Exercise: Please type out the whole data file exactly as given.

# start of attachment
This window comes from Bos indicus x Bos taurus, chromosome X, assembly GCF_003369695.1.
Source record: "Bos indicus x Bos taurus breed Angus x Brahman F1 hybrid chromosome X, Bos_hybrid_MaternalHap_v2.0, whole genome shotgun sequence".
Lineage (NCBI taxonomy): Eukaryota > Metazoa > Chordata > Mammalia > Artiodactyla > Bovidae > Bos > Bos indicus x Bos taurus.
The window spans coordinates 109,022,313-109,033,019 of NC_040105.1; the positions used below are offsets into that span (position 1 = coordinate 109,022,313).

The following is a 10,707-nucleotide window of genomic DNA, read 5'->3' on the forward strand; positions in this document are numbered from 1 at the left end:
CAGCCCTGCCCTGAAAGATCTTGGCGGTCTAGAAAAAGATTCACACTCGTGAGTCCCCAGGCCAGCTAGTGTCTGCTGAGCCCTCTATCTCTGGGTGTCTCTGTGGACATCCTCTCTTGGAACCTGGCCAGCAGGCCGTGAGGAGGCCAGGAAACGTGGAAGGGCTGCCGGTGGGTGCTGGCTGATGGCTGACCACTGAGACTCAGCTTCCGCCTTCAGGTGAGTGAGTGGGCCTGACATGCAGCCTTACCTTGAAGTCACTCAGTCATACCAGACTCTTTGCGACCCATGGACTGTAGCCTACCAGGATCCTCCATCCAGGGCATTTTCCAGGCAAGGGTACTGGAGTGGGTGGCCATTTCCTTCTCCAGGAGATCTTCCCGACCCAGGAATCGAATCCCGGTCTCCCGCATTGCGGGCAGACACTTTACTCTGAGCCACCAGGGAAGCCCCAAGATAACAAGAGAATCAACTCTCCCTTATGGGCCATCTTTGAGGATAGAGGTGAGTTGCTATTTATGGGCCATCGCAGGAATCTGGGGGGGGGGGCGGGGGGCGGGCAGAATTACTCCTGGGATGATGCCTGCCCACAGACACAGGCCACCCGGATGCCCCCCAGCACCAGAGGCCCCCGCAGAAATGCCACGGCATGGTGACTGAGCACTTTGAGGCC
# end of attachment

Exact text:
This window comes from Bos indicus x Bos taurus, chromosome X, assembly GCF_003369695.1.
Source record: "Bos indicus x Bos taurus breed Angus x Brahman F1 hybrid chromosome X, Bos_hybrid_MaternalHap_v2.0, whole genome shotgun sequence".
Lineage (NCBI taxonomy): Eukaryota > Metazoa > Chordata > Mammalia > Artiodactyla > Bovidae > Bos > Bos indicus x Bos taurus.
The window spans coordinates 109,022,313-109,033,019 of NC_040105.1; the positions used below are offsets into that span (position 1 = coordinate 109,022,313).

The following is a 10,707-nucleotide window of genomic DNA, read 5'->3' on the forward strand; positions in this document are numbered from 1 at the left end:
CAGCCCTGCCCTGAAAGATCTTGGCGGTCTAGAAAAAGATTCACACTCGTGAGTCCCCAGGCCAGCTAGTGTCTGCTGAGCCCTCTATCTCTGGGTGTCTCTGTGGACATCCTCTCTTGGAACCTGGCCAGCAGGCCGTGAGGAGGCCAGGAAACGTGGAAGGGCTGCCGGTGGGTGCTGGCTGATGGCTGACCACTGAGACTCAGCTTCCGCCTTCAGGTGAGTGAGTGGGCCTGACATGCAGCCTTACCTTGAAGTCACTCAGTCATACCAGACTCTTTGCGACCCATGGACTGTAGCCTACCAGGATCCTCCATCCAGGGCATTTTCCAGGCAAGGGTACTGGAGTGGGTGGCCATTTCCTTCTCCAGGAGATCTTCCCGACCCAGGAATCGAATCCCGGTCTCCCGCATTGCGGGCAGACACTTTACTCTGAGCCACCAGGGAAGCCCCAAGATAACAAGAGAATCAACTCTCCCTTATGGGCCATCTTTGAGGATAGAGGTGAGTTGCTATTTATGGGCCATCGCAGGAATCTGGGGGGGGGGGCGGGGGGCGGGCAGAATTACTCCTGGGATGATGCCTGCCCACAGACACAGGCCACCCGGATGCCCCCCAGCACCAGAGGCCCCCGCAGAAATGCCACGGCATGGTGACTGAGCACTTTGAGGCC